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5 Best Property Management Practices to Navigating Politics in 2020

Division BG Multifamily, BG Talent, BGSF
October 29, 2020

This year’s political climate has prompted individuals as well as organizations to take action. It’s important as Property Management professionals to stay one step ahead and be readily available for the residents and tenants we serve. While the election climate has maintained a serious undertone, we can always implement fun ideas to keep engagement with our tenants lighthearted and genuine. These best practices will outline useful principles to help you stay engaged with your apartment or office community

  1. Let tenants know they have a voice

Let your community know that you support them and their right to exercise their political voice. This message can be spread through a mass email to the residents outlining the Property Management company values and how they align with their freedom and right to vote. It’s also important for guests of the building to see that your building supports each sharing their voice. This message should be clear and displayed in common areas such as lobbies, elevators, and on-site property management offices. This message can be displayed on digital screens, vinyl banners, and any COVID-19 equipped amenities.

  1. Maintain a Congruent Message on Social

It’s important as Property Management to inform tenants, guests, and residents about their rights and options to express their voice while on the premises. Management must carry that same message of support onto your social media pages. Residents and guests are savvy enough to tell when a company or organization is sharing one message to the world but practice a different set of values in person. Be sure to have consistent, and uniform team communication so all members on the same page week to week, and day-to-day. Create fun and engaging hashtags for your community to use when interacting with your posts.

  1. Address Political signs on your community

Rather than outlining what tenants cannot do when it comes to posting signs, start by educating tenants on what they can do. So long as it’s following safety code and language per the lease. Let tenants know they’re allowed to post signs in their window or on their door. Follow the information with any restrictions per the lease such as no use of profanity or explicit content. Notify tenants of other restrictions such as how big the size of a sign can be. Research local ordinances on how long a sign can remain posted. If the local law does not clearly state the rules about signs, the community can discuss creating reasonable rules that outline proper signage behavior (example- 90 days before election and/or 15 days after the election).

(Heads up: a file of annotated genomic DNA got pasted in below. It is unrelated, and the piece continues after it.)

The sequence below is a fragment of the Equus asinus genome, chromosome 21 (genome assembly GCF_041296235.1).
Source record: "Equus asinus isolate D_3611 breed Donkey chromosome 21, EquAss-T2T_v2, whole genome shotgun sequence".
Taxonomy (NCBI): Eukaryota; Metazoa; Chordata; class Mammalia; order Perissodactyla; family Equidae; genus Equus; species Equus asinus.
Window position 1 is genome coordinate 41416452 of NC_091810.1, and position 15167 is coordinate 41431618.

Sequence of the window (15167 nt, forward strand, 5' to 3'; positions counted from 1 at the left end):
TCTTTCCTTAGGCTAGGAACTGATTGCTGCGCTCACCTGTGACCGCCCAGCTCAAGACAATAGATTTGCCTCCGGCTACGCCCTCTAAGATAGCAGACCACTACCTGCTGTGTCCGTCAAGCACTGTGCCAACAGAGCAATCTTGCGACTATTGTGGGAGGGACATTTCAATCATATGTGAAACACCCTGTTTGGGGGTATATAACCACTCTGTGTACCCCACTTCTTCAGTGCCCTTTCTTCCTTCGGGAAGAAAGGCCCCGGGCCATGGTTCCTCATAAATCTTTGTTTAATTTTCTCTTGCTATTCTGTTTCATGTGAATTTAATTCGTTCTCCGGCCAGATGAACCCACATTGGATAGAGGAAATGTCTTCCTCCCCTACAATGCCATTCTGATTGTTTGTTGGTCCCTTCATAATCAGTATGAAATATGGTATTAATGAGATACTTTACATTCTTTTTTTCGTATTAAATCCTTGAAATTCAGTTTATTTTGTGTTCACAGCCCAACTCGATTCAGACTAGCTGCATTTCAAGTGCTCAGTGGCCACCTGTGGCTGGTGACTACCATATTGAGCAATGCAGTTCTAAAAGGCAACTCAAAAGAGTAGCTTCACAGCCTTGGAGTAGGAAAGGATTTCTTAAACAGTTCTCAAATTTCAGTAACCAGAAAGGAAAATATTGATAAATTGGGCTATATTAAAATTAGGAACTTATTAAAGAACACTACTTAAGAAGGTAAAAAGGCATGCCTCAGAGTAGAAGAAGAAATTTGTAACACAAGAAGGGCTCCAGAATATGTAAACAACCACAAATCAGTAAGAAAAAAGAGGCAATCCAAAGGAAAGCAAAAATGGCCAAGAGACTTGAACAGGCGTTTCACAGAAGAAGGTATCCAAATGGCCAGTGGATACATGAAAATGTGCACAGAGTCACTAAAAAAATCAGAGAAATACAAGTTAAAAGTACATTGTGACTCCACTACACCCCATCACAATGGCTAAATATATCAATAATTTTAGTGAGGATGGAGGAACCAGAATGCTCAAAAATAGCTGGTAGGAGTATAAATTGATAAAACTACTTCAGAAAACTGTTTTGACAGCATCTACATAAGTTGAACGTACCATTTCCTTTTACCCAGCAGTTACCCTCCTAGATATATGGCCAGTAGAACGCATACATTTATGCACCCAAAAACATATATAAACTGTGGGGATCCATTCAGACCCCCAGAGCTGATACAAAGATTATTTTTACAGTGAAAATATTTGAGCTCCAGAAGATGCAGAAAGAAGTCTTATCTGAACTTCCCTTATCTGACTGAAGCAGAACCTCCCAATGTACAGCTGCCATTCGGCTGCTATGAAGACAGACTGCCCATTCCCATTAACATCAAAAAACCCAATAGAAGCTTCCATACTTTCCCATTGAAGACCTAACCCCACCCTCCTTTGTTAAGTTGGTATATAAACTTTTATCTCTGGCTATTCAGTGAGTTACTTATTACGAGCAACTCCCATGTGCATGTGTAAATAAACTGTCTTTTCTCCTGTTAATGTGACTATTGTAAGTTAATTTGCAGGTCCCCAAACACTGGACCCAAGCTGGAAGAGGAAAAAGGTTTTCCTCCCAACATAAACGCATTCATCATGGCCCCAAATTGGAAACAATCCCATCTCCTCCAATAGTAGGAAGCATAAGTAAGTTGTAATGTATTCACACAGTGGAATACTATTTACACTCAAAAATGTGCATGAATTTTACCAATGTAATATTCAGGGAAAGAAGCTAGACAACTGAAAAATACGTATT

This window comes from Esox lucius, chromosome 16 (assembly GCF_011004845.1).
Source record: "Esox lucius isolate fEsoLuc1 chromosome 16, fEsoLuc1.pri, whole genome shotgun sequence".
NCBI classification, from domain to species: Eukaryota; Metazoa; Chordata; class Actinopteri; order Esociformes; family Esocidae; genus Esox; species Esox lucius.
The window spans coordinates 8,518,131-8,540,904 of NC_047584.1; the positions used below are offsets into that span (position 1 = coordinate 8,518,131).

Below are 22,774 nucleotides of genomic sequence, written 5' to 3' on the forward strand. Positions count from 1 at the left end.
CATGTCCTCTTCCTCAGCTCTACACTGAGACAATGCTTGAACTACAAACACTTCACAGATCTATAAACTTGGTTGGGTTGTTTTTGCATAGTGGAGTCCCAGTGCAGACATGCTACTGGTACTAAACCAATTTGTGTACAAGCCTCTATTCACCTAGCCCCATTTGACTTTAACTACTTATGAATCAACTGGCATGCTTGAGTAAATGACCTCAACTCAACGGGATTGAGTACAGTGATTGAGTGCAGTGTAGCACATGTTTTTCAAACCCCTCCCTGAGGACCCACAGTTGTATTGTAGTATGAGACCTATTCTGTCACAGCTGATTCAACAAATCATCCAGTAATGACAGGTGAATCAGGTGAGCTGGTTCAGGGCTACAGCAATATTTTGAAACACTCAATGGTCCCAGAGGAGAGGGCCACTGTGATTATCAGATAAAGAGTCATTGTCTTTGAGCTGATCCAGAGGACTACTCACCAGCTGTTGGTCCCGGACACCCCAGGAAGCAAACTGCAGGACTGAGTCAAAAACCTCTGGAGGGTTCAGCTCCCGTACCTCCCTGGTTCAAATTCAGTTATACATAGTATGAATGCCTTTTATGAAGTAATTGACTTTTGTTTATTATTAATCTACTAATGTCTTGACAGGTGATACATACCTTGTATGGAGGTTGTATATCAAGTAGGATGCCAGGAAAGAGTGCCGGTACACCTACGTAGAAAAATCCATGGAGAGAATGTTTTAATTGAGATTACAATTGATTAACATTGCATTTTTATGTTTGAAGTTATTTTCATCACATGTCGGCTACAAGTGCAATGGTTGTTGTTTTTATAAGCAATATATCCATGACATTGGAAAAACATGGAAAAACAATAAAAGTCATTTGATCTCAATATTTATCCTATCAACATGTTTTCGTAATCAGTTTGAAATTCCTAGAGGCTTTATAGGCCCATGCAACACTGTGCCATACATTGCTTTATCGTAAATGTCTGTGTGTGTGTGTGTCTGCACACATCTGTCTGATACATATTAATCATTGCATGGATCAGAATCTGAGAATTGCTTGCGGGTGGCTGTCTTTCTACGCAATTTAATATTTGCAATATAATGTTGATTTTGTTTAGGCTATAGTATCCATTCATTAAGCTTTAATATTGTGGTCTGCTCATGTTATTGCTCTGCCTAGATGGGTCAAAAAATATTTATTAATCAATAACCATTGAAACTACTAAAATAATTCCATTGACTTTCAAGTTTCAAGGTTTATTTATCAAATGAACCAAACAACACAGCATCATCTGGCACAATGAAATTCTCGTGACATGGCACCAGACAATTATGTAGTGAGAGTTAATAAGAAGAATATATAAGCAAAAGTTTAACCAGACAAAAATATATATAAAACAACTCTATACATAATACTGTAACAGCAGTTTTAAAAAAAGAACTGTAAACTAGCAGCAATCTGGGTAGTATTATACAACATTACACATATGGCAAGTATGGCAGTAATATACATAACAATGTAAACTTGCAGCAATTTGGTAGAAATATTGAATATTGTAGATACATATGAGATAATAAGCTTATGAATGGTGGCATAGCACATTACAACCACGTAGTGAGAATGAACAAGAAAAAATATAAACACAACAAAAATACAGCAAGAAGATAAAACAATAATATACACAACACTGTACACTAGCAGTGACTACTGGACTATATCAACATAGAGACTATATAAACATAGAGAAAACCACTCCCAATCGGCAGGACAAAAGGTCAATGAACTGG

1. Be an election resource to residents

Partner with local polling stations and early registration organizations to be a resource to those who are interested in participating. Send community-wide emails notifying residents of nearby voting registration stations. Mail-In ballots becoming more prevalent, it would be a great idea to create a How-To guide for the community that is easy to follow with clear instructions. To take it a step further, setting up some formal training for your in-house staff to learn proper voting procedures and methods to answer any questions your residents may have will be worth investing in as this year isn’t the only time they can vote. Providing resources can also be fun! Have your team come up with a raffle for any residents who participate in early voting and share the activity to inspire the rest of the community.

  1. Ask for feedback

This practice is done most often by leaders of their industry. Leaders are usually the first to act in the marketplace because they have a firm understanding of their core values but are just as quick to ask for feedback once the action has taken place. The question to receive important feedback is ongoing and consistent.

How can we do better?

Asking this question will give you all the information you need to know about your residents. Depending on the feedback, you’ll know if you need to put more of an emphasis on social media messaging or if you need to create specific resources for your resident’ unique needs.

No matter how you decide to manage your property this election cycle, be sure to remember that everything we do is to serve the people in our buildings and to be viewed by the community as a valuable resource that cares deeply about their tenant experience.